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Former minister Philip Lee slams Tory 'entryism' as he faces confidence vote

3 min read

A former minister has claimed the Conservatives are being infiltrated by right-wing Brexiteers after a vote of no confidence was called in him by local party members.

Dr Philip Lee accused opponents who only joined the Tories last year of trying to "intimidate" him in an attempt to force him to change his anti-Brexit views.

The Bracknell MP - who quit as justice minister last year over the Government's Brexit strategy - said the confidence vote, which will take place on 1 June, was "an unpleasant sideshow with zero practical effect".

The GP blamed the attempts to oust him on "entryism" by anti-EU campaigners who he said would ensure the Tories are never in power again unless they were stopped.

"I regret that this vote has been called - in reality it’s an unpleasant sideshow with zero practical effect because nothing happens as a result," he said. "I’m the Conservative MP for Bracknell now and I’ll still be the Conservative MP for Bracknell afterwards.

"It is part of a broader, coordinated campaign by wealthy individuals and organisations in this country and around the world to manipulate democracy for their own ends. For many months I have warned of this malign influence.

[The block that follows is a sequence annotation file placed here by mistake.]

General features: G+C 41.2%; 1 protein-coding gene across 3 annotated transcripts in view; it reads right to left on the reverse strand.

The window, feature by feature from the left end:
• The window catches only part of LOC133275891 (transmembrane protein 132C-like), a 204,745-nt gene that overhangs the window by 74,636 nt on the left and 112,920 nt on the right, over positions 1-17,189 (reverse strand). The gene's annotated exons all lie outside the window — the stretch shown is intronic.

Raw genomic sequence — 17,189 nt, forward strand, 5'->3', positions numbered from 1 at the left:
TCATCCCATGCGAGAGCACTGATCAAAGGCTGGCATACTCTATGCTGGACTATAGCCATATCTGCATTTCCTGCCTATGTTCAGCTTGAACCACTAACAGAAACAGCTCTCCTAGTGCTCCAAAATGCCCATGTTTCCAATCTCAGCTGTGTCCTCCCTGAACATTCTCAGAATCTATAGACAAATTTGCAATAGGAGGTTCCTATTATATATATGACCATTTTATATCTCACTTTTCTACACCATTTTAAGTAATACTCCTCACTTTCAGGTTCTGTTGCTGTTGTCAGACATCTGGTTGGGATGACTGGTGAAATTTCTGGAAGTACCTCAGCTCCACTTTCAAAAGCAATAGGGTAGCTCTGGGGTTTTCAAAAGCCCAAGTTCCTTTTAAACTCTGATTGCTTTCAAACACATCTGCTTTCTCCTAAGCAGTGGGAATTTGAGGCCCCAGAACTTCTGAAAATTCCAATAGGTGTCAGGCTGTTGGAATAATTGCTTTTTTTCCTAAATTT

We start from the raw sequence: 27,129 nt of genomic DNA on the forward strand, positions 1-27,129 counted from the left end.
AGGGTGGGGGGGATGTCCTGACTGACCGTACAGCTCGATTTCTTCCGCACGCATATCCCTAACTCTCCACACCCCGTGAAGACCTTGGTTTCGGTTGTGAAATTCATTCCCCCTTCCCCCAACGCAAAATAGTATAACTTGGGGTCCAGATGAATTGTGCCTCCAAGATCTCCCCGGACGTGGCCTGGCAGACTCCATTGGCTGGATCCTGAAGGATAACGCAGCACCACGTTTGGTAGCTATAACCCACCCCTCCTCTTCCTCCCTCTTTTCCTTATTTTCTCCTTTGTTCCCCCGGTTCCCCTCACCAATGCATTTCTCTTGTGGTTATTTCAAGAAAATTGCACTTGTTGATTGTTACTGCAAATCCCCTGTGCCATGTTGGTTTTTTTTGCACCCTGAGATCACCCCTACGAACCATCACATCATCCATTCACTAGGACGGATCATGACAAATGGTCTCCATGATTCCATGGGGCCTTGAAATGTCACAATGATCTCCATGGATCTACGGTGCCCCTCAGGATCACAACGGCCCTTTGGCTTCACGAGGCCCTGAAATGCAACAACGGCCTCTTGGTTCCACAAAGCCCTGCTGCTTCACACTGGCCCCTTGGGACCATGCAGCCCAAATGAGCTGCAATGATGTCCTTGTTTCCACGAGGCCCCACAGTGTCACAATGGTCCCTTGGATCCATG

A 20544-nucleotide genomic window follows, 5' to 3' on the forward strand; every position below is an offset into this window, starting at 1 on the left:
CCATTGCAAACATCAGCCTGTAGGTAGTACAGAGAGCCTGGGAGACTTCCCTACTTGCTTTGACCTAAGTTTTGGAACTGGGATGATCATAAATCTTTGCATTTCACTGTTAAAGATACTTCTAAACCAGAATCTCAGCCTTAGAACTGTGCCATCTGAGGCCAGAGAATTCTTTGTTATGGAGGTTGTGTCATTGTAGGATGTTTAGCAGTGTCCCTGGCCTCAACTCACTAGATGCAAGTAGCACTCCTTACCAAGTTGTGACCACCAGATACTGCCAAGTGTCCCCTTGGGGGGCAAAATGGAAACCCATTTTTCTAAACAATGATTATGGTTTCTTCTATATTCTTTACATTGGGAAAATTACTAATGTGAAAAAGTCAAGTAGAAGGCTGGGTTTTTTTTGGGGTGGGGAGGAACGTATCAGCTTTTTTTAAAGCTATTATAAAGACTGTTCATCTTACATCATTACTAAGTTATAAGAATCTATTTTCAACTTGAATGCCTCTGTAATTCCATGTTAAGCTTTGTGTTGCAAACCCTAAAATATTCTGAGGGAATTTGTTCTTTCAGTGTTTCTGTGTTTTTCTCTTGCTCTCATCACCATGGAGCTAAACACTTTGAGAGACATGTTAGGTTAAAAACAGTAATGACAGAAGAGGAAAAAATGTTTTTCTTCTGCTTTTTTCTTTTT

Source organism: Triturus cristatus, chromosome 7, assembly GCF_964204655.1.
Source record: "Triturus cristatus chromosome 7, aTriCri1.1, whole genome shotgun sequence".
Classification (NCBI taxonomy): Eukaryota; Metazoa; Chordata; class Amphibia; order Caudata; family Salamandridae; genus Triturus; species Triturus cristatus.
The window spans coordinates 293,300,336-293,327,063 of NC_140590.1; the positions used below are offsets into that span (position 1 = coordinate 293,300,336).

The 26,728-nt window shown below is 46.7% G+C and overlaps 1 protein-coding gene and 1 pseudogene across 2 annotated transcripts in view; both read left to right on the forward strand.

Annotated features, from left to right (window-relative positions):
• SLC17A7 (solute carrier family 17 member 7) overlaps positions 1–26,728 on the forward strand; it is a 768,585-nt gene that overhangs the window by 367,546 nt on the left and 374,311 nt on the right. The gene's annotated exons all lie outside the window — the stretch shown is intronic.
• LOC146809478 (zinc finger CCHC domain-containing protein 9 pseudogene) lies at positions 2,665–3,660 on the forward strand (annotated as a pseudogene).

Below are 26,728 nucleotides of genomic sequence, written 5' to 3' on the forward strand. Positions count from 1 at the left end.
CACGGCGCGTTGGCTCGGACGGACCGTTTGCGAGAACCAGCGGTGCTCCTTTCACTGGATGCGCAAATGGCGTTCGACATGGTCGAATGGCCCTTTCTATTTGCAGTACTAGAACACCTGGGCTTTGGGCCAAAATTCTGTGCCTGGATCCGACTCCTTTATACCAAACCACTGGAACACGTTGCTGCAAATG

"Well-funded advertising campaigns have explicitly encouraged people to join the Conservative Party in order to get rid of elected Members of Parliament who do not share their narrow view on the type of Brexit this country should adopt.

“Such entryism has never been a feature of Conservative politics in this country. I’m sad that it appears we are vulnerable to the sort of public manipulation that I believe also influenced the outcome of the EU referendum.

“This entryism is helping to make sure that elements of the current membership are increasingly out of touch with the views of the electorate. And it is helping to create a climate of fear and intimidation. If these elements prevail, we can be sure that the public won’t choose a Conservative Government again.

“At its root, this meeting is an attempt to intimidate me and change my stance on the most important issue this country has faced for over 70 years."

Under Conservative Party rules, a special general meeting must be held if a petition is signed by 10% or 50 local association members, whichever is higher.

Resigning to back the campaign for a second referendum last year, Dr Lee said: "In my medical experience, if a course of treatment is not working, then I review it. I also have a duty to get my patient’s informed consent for that action."

Former attorney general Dominic Grieve - who also backs a second referendum - lost a vote of no confidence in him in March, while Nick Boles quit the Tories before facing one in his Grantham and Stamford constituency.

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